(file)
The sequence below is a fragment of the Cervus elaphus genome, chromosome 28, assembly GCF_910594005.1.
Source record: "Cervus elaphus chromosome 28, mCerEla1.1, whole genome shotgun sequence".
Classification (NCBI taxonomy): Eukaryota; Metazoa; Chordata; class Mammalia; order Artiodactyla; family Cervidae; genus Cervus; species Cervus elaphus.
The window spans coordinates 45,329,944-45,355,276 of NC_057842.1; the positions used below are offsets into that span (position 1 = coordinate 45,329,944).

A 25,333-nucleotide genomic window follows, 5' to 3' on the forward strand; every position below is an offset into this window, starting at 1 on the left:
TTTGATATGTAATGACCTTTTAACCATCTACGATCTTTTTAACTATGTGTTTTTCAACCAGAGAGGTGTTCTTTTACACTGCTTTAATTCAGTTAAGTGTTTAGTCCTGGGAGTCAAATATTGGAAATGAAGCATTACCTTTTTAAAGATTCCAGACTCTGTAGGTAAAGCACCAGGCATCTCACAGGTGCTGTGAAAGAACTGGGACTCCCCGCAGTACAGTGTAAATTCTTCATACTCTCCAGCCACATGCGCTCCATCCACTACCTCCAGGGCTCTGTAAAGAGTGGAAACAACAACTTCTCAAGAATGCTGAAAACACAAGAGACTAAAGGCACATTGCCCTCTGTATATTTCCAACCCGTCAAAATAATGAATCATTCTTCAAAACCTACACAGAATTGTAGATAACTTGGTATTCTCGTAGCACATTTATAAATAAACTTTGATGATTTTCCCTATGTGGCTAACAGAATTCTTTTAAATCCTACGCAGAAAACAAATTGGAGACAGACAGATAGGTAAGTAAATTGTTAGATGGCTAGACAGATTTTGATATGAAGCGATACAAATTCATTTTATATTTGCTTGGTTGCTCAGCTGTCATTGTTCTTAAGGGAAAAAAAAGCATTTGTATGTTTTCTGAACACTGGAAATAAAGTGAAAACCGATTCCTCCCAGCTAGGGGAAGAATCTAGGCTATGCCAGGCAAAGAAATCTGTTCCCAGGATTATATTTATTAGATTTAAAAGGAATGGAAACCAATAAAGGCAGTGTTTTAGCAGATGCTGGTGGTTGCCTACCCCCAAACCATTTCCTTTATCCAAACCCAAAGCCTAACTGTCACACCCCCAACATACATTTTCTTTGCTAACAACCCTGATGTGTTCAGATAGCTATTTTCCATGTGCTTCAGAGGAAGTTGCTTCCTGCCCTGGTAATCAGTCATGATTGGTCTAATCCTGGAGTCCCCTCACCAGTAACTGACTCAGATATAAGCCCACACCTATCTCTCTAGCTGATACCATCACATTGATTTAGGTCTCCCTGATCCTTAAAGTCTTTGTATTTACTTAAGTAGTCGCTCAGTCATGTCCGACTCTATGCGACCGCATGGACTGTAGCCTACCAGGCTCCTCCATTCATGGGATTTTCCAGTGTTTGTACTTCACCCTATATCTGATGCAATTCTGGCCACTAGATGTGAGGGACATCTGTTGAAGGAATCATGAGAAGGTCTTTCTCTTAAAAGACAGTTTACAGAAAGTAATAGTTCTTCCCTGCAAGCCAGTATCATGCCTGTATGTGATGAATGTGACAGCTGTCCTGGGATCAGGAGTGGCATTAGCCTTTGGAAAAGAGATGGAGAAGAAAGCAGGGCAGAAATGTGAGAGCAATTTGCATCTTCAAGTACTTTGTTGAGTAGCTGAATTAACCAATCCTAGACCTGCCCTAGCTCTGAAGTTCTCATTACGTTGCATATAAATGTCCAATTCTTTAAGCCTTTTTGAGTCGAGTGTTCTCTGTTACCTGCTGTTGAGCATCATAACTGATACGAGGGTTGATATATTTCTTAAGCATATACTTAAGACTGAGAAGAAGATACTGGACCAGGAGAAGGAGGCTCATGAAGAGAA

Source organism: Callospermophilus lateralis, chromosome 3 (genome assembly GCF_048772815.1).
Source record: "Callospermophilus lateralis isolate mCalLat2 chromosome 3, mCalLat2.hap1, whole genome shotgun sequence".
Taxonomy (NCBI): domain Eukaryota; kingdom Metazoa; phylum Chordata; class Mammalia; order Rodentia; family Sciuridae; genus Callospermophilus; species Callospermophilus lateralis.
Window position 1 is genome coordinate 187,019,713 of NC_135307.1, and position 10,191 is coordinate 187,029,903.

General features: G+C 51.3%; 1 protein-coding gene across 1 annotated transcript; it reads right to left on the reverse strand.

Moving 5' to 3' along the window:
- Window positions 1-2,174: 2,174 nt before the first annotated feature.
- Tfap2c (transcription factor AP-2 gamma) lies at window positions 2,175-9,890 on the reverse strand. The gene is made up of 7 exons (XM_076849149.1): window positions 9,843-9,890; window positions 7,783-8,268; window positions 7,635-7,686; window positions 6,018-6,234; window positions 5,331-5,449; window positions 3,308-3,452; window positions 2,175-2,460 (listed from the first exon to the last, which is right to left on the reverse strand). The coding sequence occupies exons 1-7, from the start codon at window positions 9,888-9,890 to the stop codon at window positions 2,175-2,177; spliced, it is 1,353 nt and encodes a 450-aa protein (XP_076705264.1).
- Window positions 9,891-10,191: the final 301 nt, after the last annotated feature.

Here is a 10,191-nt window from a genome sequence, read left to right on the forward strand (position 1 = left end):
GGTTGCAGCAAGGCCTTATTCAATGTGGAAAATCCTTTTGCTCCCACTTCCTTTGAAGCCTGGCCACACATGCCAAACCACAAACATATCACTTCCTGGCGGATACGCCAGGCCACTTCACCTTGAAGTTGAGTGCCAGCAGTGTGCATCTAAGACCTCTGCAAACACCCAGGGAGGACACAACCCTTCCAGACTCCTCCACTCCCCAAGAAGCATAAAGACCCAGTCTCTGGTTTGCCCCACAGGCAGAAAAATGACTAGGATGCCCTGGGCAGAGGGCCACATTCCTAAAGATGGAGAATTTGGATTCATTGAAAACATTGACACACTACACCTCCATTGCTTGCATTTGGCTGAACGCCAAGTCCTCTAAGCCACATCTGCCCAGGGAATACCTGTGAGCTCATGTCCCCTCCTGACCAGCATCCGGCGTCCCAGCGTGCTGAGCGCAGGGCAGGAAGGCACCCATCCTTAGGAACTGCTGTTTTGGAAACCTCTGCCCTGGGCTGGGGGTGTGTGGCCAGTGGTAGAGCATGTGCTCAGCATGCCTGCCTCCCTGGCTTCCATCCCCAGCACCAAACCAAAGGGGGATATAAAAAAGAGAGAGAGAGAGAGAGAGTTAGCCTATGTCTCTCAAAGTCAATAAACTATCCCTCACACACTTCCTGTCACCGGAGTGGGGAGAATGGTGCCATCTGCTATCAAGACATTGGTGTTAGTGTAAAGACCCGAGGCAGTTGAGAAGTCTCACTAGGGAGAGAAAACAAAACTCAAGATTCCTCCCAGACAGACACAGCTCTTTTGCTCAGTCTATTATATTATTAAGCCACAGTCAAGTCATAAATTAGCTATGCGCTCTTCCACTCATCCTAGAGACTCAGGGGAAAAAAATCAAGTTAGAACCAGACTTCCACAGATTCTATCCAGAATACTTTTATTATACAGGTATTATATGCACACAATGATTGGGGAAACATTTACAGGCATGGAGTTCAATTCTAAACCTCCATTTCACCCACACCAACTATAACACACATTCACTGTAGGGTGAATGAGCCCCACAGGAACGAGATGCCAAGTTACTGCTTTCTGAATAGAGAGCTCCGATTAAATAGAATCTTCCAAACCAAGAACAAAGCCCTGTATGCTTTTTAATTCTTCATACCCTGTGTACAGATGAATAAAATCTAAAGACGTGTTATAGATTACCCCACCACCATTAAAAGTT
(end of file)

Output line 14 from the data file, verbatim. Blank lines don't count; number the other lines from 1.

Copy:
- Tfap2c (transcription factor AP-2 gamma) lies at window positions 2,175-9,890 on the reverse strand. The gene is made up of 7 exons (XM_076849149.1): window positions 9,843-9,890; window positions 7,783-8,268; window positions 7,635-7,686; window positions 6,018-6,234; window positions 5,331-5,449; window positions 3,308-3,452; window positions 2,175-2,460 (listed from the first exon to the last, which is right to left on the reverse strand). The coding sequence occupies exons 1-7, from the start codon at window positions 9,888-9,890 to the stop codon at window positions 2,175-2,177; spliced, it is 1,353 nt and encodes a 450-aa protein (XP_076705264.1).